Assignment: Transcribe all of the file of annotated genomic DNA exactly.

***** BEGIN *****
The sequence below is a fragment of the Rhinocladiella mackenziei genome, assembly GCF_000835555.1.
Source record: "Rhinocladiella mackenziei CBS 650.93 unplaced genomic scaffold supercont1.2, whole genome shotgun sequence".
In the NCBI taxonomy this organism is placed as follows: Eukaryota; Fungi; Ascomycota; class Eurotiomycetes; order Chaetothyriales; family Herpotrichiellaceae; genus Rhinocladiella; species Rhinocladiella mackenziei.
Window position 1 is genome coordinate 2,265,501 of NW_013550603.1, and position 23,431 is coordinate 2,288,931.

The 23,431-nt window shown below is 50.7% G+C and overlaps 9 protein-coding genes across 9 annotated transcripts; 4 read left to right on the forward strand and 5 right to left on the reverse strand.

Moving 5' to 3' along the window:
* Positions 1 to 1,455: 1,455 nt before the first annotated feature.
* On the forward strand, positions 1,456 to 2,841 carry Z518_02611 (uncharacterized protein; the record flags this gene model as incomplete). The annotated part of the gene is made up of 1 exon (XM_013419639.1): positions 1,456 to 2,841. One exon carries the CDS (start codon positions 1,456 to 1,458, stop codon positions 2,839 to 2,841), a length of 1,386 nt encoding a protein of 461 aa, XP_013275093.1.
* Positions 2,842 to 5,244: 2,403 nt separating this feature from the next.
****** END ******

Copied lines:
The sequence below is a fragment of the Rhinocladiella mackenziei genome, assembly GCF_000835555.1.
Source record: "Rhinocladiella mackenziei CBS 650.93 unplaced genomic scaffold supercont1.2, whole genome shotgun sequence".
In the NCBI taxonomy this organism is placed as follows: Eukaryota; Fungi; Ascomycota; class Eurotiomycetes; order Chaetothyriales; family Herpotrichiellaceae; genus Rhinocladiella; species Rhinocladiella mackenziei.
Window position 1 is genome coordinate 2,265,501 of NW_013550603.1, and position 23,431 is coordinate 2,288,931.

The 23,431-nt window shown below is 50.7% G+C and overlaps 9 protein-coding genes across 9 annotated transcripts; 4 read left to right on the forward strand and 5 right to left on the reverse strand.

Moving 5' to 3' along the window:
* Positions 1 to 1,455: 1,455 nt before the first annotated feature.
* On the forward strand, positions 1,456 to 2,841 carry Z518_02611 (uncharacterized protein; the record flags this gene model as incomplete). The annotated part of the gene is made up of 1 exon (XM_013419639.1): positions 1,456 to 2,841. One exon carries the CDS (start codon positions 1,456 to 1,458, stop codon positions 2,839 to 2,841), a length of 1,386 nt encoding a protein of 461 aa, XP_013275093.1.
* Positions 2,842 to 5,244: 2,403 nt separating this feature from the next.